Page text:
2. Oswald Chambers, My Utmost for His Highest: Selections for the Year (Grand Rapids, MI: Oswald Chambers Publications; Marshall Pickering, 1986).
  3. John 15:13
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Set us afire, Lord, stir us, we pray.  

While the world perishes, we go our way, 

purposeless, passionless, day after day.  

Set us afire, Lord, stir us, we pray! (1)

How far do you live beyond yourself?

I am a huge fan of Apple products, but there are two things about the company that bug me.

First , is the initial moniker “i” which identifies their smart phone, tablet computer, music library, and podcast player.

Second, is the “@me.com” network identifier for their email service.

The egocentric nature of these identifying names and titles reminds me that for most of us, our world’s are quite small.  For many the outer limits of our universe is the reach of our arms, or perhaps, the reach of our personal digital imprint.

The Civil Rights Movement has evolved into a Personal Rights Movement.

Community and Team have become secondary to the me, myself, and I.

We have become an entitlement society.

All the while, the world perishes.

When I was a child heroes were those men and women who risked their lives to save others in need.  Today, you are a hero if you have a star on Hollywood’s Walk of Fame or if you win a Reality TV Show contest.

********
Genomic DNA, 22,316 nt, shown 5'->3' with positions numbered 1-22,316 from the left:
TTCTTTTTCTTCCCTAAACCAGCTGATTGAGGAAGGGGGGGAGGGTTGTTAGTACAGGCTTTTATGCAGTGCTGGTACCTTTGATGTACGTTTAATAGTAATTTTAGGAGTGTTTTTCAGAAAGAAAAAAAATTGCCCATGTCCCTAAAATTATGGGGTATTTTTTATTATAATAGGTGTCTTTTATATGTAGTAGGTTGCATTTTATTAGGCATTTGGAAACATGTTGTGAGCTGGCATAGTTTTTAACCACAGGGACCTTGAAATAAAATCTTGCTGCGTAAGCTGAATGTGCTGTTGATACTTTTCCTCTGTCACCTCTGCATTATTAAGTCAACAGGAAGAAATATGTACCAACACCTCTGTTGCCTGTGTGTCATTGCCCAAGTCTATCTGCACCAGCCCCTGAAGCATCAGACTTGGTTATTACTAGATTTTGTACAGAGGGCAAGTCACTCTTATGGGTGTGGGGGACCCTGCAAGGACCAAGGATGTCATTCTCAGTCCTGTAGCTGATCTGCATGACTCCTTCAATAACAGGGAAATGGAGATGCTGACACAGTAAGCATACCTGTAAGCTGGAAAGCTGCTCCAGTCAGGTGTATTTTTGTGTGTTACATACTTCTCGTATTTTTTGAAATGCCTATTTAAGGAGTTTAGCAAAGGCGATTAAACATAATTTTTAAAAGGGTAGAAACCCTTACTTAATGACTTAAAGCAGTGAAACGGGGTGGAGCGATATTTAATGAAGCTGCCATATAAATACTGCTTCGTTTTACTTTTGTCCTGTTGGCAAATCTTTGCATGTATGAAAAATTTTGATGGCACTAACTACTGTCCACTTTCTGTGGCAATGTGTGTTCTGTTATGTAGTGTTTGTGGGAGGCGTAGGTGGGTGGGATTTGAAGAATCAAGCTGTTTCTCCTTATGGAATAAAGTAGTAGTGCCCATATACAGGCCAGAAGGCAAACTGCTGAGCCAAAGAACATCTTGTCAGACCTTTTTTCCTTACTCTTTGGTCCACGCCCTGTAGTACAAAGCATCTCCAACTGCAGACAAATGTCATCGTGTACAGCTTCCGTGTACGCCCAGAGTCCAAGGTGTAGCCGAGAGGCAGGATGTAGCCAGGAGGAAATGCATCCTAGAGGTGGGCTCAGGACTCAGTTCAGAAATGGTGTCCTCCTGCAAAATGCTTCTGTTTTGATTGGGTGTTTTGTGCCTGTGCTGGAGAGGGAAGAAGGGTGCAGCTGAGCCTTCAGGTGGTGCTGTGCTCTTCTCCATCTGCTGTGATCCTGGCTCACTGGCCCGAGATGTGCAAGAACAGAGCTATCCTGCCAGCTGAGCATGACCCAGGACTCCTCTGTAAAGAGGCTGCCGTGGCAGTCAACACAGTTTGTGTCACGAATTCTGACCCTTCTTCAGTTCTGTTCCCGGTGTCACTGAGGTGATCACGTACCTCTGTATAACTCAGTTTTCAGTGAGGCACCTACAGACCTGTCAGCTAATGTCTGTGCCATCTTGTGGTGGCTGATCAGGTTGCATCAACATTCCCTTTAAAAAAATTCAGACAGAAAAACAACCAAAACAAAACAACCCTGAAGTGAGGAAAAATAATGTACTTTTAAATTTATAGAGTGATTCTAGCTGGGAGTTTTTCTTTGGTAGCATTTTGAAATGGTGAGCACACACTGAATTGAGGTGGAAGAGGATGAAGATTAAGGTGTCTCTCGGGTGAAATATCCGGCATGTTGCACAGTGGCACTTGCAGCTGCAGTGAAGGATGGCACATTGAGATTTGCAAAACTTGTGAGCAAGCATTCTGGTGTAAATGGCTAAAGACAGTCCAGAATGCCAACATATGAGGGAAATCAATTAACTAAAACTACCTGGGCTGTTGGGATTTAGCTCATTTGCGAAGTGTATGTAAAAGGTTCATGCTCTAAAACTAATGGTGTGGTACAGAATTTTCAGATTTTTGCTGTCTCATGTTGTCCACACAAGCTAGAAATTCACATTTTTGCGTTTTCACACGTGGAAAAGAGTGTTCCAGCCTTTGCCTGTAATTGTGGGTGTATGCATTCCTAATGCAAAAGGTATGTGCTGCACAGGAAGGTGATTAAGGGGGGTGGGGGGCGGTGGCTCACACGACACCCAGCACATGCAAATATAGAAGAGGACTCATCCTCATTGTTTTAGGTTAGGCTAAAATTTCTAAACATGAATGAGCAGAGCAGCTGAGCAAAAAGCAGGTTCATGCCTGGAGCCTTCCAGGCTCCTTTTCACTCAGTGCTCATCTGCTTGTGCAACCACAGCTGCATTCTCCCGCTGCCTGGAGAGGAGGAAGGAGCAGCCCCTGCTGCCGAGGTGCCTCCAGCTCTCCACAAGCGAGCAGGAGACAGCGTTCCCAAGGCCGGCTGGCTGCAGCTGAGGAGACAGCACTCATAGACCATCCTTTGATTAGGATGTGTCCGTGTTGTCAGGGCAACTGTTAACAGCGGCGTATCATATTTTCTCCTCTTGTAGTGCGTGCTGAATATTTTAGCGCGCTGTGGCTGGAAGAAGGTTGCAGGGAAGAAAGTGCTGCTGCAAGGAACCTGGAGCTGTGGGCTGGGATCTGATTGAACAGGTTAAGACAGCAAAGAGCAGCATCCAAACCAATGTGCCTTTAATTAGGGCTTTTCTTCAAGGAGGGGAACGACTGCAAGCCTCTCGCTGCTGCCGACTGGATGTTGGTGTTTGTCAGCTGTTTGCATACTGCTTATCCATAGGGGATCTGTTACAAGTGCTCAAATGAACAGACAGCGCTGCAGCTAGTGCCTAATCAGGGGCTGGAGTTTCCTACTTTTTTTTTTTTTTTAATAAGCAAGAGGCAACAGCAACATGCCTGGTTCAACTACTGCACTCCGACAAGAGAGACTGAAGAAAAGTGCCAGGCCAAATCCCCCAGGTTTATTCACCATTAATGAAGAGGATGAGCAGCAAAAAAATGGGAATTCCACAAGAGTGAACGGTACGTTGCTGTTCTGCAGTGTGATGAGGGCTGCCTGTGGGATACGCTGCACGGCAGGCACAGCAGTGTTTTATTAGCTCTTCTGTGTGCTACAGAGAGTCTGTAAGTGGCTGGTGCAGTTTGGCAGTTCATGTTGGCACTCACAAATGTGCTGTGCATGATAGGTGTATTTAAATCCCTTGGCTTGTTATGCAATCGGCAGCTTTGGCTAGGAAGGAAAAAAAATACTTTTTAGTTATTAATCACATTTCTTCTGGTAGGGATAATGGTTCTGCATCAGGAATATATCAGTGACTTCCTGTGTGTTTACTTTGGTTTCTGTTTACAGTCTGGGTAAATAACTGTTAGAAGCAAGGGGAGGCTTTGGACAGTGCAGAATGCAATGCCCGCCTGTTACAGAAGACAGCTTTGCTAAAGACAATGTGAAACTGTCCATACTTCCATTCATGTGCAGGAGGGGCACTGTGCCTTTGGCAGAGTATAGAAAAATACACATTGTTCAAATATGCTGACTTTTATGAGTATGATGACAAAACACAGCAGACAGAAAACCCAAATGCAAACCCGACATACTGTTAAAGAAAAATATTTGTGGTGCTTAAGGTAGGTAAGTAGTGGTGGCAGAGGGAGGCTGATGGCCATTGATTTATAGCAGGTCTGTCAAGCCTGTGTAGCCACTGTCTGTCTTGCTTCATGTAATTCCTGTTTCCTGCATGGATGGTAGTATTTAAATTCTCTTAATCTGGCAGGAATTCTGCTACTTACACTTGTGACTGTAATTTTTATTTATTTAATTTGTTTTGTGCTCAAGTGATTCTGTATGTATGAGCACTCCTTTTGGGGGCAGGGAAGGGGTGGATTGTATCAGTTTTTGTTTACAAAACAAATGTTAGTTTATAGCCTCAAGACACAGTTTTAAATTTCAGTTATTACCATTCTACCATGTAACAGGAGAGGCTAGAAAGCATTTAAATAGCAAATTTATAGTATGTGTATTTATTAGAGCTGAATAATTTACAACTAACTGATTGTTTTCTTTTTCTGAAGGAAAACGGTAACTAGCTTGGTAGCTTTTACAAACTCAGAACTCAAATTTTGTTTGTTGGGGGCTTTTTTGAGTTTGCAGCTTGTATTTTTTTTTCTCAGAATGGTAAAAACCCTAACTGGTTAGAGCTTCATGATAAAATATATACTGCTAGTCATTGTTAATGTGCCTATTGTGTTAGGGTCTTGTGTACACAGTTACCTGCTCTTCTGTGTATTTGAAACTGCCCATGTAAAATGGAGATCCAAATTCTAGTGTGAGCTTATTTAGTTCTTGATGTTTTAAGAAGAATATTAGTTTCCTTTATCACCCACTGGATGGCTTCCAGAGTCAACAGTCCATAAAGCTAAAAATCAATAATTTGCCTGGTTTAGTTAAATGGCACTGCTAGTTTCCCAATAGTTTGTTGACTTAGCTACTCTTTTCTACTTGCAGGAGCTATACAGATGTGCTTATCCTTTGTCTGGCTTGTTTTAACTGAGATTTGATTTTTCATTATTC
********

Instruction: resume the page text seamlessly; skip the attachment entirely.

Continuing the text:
Instead of loving others and dying for them, we expect others to love us and to die for us.

Jesus said, “There is no greater love than to lay down your life for another!” (2)

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  1. The author of this prayer is unknown, from Kenneth W. Osbeck, Amazing Grace: 366 Inspiring Hymn Stories for Daily Devotions (Grand Rapids, MI: Kregel Publications, 1996), 267.
  2. John 15:13

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Everywhere love turns, it finds burdens to carry. (1)

I use to have a friend who I loved, as friends love each other, but I dropped the friendship because he became too difficult to love.  Carrying his burdens became more than I could bear.